Unwritten Arabian Nights Tales II

The Tale of the Serpent-Charmer and His Father

The Porter’s Tale of His First Brother

The Mishaps of the Concubine and the Parakeet

Queen Taryal and Her Slave-Girls

Zariq and the Swallow’s Curse

Princess Awaryet and the Amiable Miller

The Fat Serpent-Charmer and the Lazy Fakir

Garden of the Forty Mice

Kelemen the Gem Cutter

The Hyena, the Spider, and the Acrobat

The Six Lamps of Al-Ibhreen

The Wise Son and the Silent Daughter

The Gazelle, the Devil, and the Jewess

The Voyages of Zartu the Traveler

Princess Zulakka and Her Flying Coffee-Set

A Letter to the Renowned Imam of Zarrush

The Barber’s Tale of His Grandfather Six Times Removed

The Ten Cunning Pilgrims

Khefren and the Mishap of the Forty Melons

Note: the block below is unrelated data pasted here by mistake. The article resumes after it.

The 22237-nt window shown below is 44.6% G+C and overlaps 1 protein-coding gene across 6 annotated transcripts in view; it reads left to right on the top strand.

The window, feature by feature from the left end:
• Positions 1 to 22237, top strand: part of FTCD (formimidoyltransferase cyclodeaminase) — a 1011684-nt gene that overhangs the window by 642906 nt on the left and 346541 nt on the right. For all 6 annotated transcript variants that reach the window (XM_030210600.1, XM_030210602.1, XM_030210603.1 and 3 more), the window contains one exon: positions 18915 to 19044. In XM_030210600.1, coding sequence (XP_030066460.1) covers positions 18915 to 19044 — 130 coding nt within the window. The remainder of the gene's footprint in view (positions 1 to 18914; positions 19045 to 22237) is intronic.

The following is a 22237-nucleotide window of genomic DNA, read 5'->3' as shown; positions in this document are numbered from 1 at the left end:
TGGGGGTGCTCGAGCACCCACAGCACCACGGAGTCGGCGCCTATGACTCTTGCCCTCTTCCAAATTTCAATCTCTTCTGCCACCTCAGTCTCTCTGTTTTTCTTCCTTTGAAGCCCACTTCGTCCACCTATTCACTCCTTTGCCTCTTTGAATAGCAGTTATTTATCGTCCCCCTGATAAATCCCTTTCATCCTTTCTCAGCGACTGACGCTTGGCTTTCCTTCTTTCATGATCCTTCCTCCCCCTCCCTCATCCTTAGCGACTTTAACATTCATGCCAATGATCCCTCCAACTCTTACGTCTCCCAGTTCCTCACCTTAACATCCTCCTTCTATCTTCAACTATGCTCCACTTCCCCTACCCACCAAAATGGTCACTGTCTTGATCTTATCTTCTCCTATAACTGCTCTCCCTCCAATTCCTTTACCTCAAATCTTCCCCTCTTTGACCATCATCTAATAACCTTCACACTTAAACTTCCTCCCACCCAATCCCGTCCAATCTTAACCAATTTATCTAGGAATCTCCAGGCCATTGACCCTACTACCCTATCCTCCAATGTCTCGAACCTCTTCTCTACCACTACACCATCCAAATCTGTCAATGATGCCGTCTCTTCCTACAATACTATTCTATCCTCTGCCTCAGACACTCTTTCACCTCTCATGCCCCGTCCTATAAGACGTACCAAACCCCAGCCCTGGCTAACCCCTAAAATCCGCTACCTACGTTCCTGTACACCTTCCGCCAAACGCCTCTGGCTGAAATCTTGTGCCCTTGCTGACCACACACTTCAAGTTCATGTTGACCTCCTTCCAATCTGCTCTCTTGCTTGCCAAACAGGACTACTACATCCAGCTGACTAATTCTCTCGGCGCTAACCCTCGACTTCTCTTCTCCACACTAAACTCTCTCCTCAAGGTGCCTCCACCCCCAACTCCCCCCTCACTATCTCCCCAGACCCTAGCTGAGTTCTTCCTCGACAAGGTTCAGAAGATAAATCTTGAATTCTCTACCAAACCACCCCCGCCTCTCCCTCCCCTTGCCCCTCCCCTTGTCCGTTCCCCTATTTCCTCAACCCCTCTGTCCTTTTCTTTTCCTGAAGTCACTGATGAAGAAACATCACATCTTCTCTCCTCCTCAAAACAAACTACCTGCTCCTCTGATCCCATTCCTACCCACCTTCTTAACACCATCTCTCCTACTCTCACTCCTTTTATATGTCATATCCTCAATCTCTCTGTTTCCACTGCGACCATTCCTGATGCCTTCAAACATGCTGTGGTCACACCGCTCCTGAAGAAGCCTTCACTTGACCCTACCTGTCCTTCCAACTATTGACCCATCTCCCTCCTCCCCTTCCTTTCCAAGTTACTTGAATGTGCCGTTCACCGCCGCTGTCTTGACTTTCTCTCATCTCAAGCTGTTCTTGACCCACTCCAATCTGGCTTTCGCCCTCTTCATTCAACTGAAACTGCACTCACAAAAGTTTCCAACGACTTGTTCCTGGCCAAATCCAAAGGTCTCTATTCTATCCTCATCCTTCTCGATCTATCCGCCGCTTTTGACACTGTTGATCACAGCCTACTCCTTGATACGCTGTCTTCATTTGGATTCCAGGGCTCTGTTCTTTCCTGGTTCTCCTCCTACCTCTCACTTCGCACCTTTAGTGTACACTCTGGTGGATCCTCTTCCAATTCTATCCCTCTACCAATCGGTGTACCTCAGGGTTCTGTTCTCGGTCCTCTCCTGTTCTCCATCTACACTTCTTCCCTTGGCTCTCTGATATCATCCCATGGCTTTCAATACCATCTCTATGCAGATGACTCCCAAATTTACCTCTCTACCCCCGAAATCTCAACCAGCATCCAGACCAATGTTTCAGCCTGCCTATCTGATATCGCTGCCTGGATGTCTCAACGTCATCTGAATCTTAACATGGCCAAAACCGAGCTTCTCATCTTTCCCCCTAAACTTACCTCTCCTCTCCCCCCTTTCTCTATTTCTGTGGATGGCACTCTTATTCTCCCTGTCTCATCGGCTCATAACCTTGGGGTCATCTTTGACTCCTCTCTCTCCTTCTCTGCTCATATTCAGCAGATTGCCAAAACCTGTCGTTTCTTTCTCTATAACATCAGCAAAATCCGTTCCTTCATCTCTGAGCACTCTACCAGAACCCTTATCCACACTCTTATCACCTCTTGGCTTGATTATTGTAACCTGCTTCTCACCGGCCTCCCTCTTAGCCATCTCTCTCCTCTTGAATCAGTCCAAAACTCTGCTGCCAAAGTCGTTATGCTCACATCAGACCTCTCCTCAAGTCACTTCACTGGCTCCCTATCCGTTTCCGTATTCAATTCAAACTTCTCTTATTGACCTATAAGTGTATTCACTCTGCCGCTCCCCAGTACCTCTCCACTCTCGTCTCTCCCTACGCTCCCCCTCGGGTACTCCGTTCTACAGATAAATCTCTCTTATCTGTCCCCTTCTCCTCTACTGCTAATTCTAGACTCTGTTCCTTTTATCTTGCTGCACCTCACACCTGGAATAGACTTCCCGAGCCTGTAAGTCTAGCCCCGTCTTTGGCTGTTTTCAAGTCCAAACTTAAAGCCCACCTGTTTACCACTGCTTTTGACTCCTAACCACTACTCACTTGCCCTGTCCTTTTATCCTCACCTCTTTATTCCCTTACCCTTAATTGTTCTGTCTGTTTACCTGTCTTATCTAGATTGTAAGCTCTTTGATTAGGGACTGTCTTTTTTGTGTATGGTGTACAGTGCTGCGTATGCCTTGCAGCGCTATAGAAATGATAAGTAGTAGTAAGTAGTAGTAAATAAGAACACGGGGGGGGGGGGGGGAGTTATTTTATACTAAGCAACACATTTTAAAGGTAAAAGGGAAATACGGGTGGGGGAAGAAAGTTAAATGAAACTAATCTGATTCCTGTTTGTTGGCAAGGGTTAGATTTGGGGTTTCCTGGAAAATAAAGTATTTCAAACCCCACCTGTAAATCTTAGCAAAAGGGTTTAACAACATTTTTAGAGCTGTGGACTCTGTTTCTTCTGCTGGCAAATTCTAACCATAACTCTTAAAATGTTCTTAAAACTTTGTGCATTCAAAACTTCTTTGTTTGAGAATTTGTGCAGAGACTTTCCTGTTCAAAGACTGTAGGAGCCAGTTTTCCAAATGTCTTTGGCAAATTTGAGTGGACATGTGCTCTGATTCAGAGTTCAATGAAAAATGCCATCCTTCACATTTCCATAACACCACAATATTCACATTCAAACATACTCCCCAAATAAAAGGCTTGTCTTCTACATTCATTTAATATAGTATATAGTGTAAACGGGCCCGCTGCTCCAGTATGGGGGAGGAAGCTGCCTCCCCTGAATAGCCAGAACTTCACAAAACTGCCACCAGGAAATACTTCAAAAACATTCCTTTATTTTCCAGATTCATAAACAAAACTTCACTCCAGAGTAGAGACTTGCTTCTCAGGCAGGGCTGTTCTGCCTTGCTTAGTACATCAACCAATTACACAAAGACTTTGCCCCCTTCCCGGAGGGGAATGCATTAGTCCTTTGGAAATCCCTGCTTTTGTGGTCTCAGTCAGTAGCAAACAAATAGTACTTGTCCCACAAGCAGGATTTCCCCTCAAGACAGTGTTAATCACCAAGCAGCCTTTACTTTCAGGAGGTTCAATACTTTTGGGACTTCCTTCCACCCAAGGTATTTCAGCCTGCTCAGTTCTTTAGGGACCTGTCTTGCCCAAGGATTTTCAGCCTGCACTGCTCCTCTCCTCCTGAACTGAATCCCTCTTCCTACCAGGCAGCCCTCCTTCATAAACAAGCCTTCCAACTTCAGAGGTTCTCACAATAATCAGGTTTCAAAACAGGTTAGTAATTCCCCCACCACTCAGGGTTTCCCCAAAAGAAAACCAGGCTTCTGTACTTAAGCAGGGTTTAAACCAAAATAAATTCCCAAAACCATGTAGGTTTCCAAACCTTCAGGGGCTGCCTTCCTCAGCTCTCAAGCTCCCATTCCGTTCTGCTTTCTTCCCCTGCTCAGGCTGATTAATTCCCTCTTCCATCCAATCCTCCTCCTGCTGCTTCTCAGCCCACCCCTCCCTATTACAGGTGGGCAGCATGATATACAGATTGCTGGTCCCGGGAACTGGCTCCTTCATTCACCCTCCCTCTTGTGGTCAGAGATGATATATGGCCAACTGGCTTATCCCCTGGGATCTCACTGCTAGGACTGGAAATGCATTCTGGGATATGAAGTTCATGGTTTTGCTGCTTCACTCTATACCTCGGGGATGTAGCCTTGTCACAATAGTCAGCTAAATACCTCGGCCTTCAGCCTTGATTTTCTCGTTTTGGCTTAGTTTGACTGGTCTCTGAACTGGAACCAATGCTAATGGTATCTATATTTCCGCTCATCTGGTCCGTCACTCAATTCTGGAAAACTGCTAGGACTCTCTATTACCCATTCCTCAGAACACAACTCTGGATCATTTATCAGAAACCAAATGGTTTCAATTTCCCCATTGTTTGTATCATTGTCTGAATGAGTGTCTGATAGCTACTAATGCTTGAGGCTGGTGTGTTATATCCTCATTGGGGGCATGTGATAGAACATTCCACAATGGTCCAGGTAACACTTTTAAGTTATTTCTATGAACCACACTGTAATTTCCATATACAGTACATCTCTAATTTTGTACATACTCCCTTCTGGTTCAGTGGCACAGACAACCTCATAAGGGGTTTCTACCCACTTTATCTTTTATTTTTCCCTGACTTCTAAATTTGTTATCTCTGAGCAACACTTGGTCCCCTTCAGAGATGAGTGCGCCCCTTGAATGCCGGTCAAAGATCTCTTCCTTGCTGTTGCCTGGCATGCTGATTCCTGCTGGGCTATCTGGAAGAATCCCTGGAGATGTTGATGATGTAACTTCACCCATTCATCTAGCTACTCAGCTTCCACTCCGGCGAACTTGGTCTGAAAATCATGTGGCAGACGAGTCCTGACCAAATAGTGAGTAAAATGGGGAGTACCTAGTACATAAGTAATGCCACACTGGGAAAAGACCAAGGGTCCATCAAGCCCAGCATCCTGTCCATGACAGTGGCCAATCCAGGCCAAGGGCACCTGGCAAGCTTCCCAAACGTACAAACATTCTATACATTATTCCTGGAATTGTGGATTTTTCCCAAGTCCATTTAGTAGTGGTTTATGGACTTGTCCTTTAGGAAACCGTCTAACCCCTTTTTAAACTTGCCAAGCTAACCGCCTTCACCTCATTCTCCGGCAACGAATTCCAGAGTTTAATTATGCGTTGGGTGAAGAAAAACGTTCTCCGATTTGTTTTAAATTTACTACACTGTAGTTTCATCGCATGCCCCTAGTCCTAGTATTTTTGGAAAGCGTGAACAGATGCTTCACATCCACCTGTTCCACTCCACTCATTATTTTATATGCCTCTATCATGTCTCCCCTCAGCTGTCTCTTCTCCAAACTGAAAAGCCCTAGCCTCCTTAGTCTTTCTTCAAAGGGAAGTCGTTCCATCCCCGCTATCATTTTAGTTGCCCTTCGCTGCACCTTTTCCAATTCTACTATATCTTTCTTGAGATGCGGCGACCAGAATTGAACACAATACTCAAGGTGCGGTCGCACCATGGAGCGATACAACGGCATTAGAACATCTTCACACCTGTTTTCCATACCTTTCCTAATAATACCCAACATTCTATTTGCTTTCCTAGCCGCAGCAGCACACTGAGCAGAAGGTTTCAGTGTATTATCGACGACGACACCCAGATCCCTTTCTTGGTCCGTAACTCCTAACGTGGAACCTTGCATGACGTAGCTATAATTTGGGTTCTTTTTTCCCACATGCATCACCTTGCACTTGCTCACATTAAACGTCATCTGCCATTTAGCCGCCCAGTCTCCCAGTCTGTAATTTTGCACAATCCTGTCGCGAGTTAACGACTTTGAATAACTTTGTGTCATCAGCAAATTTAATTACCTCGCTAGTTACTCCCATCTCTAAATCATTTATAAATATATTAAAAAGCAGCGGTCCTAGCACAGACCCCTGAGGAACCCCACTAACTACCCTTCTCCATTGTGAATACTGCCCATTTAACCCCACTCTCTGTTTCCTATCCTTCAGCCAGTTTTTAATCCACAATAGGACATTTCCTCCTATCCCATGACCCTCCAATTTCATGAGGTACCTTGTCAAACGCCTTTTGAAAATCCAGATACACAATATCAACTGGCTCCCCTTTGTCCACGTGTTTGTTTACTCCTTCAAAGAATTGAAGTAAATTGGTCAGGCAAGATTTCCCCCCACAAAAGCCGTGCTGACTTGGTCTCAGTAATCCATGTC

The Twelve Daughters of Rhanaziah

King Quryn and His Sons, Baraz and Sidyal

Bendaisha the Ghoul

Queen Faykhaat and the Learned Seamstress

The Sultana Who Became an Envoy

The Tale of Young Wasdul and His Grandmother

The Old Weaver and His Magical Loom

The Dillemna of Emir Quaaz and His Elephant

The Twelve Queens of El-Zarinda

The Lady Arzeena and the Ghost of the Cripple

The Journey of Queen Rubanja and Her Brother

Sharqeera the Baggar-Woman and the Talking Spider

Faldan and the Golden Orange


Naughty Arabian Nights

Some kinky, Aubrey Beardsley-like  shenanigans are going on in this
Arabian Nights illustration
by early twentieth century book
illustrator Kay Nielson. Not for kids.

Reading Challenge 2019 Update

All the books I’ve read for my 2019 Reading Challenge up to July, with ratings and links.

4. What you will read to your grandchildren: A children’s book (middle grade or younger).
A Swiftly Tilting Planet, by Madeleine L’engle.